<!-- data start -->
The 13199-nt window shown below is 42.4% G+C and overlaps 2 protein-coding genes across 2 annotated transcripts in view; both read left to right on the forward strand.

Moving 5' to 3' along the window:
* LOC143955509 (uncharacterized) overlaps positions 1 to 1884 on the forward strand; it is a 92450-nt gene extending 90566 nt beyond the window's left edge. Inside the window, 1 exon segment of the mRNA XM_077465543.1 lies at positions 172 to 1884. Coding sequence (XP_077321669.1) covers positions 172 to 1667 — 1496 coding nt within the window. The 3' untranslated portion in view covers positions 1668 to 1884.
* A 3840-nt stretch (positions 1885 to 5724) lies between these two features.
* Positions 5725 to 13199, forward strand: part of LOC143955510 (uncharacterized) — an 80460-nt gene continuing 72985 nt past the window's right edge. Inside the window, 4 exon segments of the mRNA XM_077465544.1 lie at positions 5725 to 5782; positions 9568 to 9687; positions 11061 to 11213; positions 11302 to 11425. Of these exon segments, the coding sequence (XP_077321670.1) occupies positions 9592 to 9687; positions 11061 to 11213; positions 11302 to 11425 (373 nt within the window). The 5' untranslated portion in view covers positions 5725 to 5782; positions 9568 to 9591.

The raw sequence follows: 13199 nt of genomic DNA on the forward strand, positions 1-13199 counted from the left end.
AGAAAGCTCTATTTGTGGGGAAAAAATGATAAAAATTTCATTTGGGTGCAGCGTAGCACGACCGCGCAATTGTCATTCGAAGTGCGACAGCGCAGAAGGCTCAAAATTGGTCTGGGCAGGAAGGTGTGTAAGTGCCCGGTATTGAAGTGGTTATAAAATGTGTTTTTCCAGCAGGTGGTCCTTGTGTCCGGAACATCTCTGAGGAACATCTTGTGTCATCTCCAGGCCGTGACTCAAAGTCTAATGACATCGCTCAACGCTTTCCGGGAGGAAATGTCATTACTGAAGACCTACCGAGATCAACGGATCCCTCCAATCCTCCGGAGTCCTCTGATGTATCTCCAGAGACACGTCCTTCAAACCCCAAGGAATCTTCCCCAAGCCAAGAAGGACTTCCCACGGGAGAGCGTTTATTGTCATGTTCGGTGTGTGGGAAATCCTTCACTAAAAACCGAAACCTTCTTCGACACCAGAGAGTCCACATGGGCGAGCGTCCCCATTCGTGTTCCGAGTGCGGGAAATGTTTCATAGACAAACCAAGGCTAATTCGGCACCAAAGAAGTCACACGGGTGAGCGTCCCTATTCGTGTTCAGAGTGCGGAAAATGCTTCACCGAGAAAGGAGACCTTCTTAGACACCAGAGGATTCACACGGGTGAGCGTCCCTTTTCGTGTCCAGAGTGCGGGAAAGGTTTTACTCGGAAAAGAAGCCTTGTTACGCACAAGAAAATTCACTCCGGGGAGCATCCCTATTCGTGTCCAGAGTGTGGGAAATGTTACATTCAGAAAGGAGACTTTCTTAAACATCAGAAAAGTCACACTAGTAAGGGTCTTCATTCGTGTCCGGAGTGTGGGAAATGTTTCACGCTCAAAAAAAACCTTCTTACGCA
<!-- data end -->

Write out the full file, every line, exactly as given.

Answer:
The 13199-nt window shown below is 42.4% G+C and overlaps 2 protein-coding genes across 2 annotated transcripts in view; both read left to right on the forward strand.

Moving 5' to 3' along the window:
* LOC143955509 (uncharacterized) overlaps positions 1 to 1884 on the forward strand; it is a 92450-nt gene extending 90566 nt beyond the window's left edge. Inside the window, 1 exon segment of the mRNA XM_077465543.1 lies at positions 172 to 1884. Coding sequence (XP_077321669.1) covers positions 172 to 1667 — 1496 coding nt within the window. The 3' untranslated portion in view covers positions 1668 to 1884.
* A 3840-nt stretch (positions 1885 to 5724) lies between these two features.
* Positions 5725 to 13199, forward strand: part of LOC143955510 (uncharacterized) — an 80460-nt gene continuing 72985 nt past the window's right edge. Inside the window, 4 exon segments of the mRNA XM_077465544.1 lie at positions 5725 to 5782; positions 9568 to 9687; positions 11061 to 11213; positions 11302 to 11425. Of these exon segments, the coding sequence (XP_077321670.1) occupies positions 9592 to 9687; positions 11061 to 11213; positions 11302 to 11425 (373 nt within the window). The 5' untranslated portion in view covers positions 5725 to 5782; positions 9568 to 9591.

The raw sequence follows: 13199 nt of genomic DNA on the forward strand, positions 1-13199 counted from the left end.
AGAAAGCTCTATTTGTGGGGAAAAAATGATAAAAATTTCATTTGGGTGCAGCGTAGCACGACCGCGCAATTGTCATTCGAAGTGCGACAGCGCAGAAGGCTCAAAATTGGTCTGGGCAGGAAGGTGTGTAAGTGCCCGGTATTGAAGTGGTTATAAAATGTGTTTTTCCAGCAGGTGGTCCTTGTGTCCGGAACATCTCTGAGGAACATCTTGTGTCATCTCCAGGCCGTGACTCAAAGTCTAATGACATCGCTCAACGCTTTCCGGGAGGAAATGTCATTACTGAAGACCTACCGAGATCAACGGATCCCTCCAATCCTCCGGAGTCCTCTGATGTATCTCCAGAGACACGTCCTTCAAACCCCAAGGAATCTTCCCCAAGCCAAGAAGGACTTCCCACGGGAGAGCGTTTATTGTCATGTTCGGTGTGTGGGAAATCCTTCACTAAAAACCGAAACCTTCTTCGACACCAGAGAGTCCACATGGGCGAGCGTCCCCATTCGTGTTCCGAGTGCGGGAAATGTTTCATAGACAAACCAAGGCTAATTCGGCACCAAAGAAGTCACACGGGTGAGCGTCCCTATTCGTGTTCAGAGTGCGGAAAATGCTTCACCGAGAAAGGAGACCTTCTTAGACACCAGAGGATTCACACGGGTGAGCGTCCCTTTTCGTGTCCAGAGTGCGGGAAAGGTTTTACTCGGAAAAGAAGCCTTGTTACGCACAAGAAAATTCACTCCGGGGAGCATCCCTATTCGTGTCCAGAGTGTGGGAAATGTTACATTCAGAAAGGAGACTTTCTTAAACATCAGAAAAGTCACACTAGTAAGGGTCTTCATTCGTGTCCGGAGTGTGGGAAATGTTTCACGCTCAAAAAAAACCTTCTTACGCA